Format

Send to:

Choose Destination
See comment in PubMed Commons below
Am J Chin Med. 2012;40(6):1205-15. doi: 10.1142/S0192415X12500899.

In vitro investigation of anti-diabetic effect of Taxus cuspidate extracts by ultrasound assisted method.

Author information

  • 1Centre for Forensic Science, University of Technology Sydney, NSW 2007, Australia.

Abstract

Extracting active components from Chinese medicinal herbs efficiently is a key step in the investigation of their pharmacological effects and modes of action. In this project, we compared the ultrasound-assisted method and the conventional solvent method for extracting the active compound of Taxus cuspidate (dong bei hong dou shan). Through the analysis of various extractions with a quadruple time-of-fight (Q-TOF) LC/MS, we demonstrated that the ultrasound-assisted method reduced solvent consumption and had shorter extraction time, while the extraction yields of the active compound (taxol) were equivalent to or even higher than those obtained with the conventional solvent extraction method. Through the comparison of Taxus cuspidate extracts (TCEs) with different concentrations of acetone and ethanol, we proved that 50% ethanol was an optimal solvent for extracting taxol from Taxus cuspidate. Based on traditional Chinese medicine (TCM) literature, we further determined whether TCEs possess antidiabetic effects by testing glucose uptake in 3T3-L1 adipocytes treated with TCEs from Taxus cuspidate bark and twigs under insulin stimulation (100 nM). The results showed that neither taxol (10 μg/ml) nor TCEs (1 and 0.1 mg/ml) changed glucose uptake significantly compared with insulin alone. This study demonstrated that the ultrasound-assisted method with 50% ethanol is a highly efficient approach for extracting Taxus cuspidate, which may be applicable for extraction of other Chinese medicinal herbs. Extracts of Taxus cuspidate bark and twigs had no effect on insulin stimulated-glucose uptake in vitro. This result conflicts with the description in TCM literature. Further in vivo study to clarify Taxus cuspidate's metabolic actions is necessary.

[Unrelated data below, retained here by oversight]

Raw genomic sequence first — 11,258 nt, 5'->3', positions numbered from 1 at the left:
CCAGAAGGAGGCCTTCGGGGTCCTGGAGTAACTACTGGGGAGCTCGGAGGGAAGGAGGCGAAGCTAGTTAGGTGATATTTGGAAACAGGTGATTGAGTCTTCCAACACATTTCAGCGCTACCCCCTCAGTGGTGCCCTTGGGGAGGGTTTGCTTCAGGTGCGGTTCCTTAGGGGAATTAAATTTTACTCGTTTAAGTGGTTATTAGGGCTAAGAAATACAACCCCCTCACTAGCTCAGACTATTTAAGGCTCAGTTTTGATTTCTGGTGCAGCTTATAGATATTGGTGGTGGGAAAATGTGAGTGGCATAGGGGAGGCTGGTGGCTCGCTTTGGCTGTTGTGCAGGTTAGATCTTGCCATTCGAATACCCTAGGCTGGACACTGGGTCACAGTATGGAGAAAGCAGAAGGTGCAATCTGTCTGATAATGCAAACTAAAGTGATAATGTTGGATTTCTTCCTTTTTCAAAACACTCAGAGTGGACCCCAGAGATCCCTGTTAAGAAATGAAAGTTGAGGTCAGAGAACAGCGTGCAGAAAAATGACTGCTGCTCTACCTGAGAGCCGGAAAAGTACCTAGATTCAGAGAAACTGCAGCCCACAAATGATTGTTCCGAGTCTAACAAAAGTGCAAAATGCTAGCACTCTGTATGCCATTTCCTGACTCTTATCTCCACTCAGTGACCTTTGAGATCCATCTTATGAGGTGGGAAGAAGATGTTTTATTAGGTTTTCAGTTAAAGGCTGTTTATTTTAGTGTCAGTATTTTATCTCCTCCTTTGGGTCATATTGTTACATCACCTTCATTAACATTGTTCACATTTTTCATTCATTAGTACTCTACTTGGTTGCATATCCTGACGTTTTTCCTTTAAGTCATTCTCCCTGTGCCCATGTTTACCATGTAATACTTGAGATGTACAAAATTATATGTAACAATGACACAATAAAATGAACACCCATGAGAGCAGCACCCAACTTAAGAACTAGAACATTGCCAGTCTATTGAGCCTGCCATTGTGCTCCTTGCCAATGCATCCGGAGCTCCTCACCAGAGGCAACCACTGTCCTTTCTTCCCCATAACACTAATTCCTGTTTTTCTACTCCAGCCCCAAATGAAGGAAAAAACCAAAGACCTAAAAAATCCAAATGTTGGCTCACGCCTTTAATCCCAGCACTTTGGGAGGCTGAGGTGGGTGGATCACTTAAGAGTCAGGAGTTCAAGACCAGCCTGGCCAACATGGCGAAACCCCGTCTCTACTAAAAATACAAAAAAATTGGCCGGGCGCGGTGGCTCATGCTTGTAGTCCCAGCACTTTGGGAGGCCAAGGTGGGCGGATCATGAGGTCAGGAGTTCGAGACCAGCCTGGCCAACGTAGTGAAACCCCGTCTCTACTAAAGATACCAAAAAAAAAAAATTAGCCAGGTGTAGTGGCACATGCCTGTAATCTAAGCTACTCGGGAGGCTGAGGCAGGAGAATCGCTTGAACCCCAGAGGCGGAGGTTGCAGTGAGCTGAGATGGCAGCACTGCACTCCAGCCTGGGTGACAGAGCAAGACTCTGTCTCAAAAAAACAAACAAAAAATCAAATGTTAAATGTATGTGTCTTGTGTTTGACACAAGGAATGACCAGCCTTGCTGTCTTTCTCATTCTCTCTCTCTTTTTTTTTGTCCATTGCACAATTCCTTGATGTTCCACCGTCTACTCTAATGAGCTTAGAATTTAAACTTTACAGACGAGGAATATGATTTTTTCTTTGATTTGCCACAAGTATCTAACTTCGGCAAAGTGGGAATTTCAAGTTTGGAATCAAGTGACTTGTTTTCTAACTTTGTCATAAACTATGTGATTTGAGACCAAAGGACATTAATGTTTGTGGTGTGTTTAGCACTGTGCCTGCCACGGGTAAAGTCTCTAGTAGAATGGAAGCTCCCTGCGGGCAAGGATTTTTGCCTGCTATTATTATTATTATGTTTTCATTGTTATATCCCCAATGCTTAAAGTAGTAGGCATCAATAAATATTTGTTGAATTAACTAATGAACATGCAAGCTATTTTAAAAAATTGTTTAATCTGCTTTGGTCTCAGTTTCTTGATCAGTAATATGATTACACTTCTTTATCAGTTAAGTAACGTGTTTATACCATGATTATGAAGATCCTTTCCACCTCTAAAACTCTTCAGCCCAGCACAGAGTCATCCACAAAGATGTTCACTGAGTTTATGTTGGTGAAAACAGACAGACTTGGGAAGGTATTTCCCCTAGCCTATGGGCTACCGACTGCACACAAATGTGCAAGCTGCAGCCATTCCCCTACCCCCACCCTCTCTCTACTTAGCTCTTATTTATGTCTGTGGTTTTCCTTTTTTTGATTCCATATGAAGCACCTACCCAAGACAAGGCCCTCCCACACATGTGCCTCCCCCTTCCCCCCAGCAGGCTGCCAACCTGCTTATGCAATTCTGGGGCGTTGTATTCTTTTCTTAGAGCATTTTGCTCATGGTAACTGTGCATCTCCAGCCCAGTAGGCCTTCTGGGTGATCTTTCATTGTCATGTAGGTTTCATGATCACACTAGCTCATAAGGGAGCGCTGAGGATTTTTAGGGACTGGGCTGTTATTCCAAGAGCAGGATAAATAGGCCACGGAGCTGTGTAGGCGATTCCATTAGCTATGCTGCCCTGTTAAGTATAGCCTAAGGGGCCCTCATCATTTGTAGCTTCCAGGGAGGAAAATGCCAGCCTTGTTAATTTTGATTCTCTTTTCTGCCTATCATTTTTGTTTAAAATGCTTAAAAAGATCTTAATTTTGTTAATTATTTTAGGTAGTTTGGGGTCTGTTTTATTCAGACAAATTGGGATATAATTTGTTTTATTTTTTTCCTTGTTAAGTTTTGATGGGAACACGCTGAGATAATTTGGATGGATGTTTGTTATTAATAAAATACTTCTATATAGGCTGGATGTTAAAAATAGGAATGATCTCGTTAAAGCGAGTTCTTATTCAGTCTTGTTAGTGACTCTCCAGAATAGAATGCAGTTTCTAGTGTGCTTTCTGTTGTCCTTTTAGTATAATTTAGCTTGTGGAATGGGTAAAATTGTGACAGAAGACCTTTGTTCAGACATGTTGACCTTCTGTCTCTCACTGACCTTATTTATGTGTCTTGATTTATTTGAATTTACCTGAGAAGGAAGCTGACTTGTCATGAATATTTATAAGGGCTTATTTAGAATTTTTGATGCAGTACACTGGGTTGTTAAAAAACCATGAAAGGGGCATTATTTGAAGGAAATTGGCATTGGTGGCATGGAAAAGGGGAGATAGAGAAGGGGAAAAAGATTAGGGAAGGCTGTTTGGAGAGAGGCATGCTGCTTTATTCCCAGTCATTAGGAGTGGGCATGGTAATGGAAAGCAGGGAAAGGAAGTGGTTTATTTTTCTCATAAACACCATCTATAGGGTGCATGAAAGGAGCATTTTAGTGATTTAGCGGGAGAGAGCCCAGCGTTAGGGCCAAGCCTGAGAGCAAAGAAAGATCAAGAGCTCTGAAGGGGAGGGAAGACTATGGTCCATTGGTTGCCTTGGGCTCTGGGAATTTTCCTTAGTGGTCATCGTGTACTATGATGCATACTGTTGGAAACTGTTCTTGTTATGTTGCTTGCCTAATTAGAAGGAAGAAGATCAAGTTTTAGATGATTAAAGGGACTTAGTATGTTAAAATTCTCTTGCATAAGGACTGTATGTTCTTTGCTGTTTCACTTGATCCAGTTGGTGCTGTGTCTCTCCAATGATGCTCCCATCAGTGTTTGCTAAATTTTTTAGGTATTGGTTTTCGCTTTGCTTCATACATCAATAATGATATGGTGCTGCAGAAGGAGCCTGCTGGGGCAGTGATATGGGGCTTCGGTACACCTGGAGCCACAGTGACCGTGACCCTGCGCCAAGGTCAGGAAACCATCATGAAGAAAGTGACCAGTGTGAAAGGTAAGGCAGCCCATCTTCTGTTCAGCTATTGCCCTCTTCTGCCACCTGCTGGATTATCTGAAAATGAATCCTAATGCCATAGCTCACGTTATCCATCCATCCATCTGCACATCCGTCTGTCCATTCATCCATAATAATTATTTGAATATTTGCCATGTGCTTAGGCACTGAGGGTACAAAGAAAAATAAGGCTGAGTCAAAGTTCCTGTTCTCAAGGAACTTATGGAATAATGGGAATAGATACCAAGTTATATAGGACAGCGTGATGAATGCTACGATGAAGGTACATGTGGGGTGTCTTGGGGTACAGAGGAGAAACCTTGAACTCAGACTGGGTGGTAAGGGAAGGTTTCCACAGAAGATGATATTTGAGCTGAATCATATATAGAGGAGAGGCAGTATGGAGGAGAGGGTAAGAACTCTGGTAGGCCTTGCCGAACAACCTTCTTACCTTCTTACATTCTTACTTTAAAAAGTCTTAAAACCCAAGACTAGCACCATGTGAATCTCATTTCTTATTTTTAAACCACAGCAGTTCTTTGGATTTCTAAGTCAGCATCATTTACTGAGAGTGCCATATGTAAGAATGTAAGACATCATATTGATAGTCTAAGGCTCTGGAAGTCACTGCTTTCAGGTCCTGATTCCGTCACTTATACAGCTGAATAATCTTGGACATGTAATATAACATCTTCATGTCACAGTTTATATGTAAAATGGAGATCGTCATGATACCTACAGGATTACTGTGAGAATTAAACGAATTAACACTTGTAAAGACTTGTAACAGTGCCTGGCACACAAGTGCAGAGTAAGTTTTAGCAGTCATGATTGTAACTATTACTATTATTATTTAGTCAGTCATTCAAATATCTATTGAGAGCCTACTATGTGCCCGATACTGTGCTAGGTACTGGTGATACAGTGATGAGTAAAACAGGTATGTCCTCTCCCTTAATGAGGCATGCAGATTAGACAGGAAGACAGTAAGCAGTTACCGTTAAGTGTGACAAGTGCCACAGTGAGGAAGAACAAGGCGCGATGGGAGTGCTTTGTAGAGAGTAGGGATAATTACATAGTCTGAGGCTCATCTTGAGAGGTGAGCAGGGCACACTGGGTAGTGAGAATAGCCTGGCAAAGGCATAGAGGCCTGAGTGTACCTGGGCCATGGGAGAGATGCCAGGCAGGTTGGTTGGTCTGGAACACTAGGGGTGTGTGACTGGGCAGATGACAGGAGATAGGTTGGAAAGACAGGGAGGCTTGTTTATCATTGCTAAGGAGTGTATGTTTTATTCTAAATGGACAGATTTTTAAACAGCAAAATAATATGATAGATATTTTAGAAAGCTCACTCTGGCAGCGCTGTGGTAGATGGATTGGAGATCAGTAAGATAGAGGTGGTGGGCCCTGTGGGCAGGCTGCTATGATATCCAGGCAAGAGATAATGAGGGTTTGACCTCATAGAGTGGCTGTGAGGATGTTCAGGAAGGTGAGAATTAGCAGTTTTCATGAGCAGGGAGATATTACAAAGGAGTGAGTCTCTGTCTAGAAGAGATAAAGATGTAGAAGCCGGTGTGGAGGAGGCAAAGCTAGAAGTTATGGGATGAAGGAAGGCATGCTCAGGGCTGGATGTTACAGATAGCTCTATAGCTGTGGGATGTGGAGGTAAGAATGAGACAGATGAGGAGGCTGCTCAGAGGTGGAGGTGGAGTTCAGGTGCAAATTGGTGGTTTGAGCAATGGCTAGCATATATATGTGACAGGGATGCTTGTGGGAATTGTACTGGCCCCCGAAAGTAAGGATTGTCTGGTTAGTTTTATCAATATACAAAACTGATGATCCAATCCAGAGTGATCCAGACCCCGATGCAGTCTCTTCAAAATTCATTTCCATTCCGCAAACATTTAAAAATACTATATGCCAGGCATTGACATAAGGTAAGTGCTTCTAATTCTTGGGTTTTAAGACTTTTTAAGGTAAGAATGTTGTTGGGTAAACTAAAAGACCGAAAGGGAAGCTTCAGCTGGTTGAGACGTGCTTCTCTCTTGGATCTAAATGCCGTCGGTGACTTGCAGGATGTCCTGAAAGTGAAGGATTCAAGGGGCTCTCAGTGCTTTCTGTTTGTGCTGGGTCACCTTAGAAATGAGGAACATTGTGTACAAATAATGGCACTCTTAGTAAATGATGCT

PMID:
23227792
[PubMed - indexed for MEDLINE]
PubMed Commons home

PubMed Commons

0 comments
How to join PubMed Commons

    Supplemental Content

    Full text links

    Icon for Atypon
    Loading ...
    Write to the Help Desk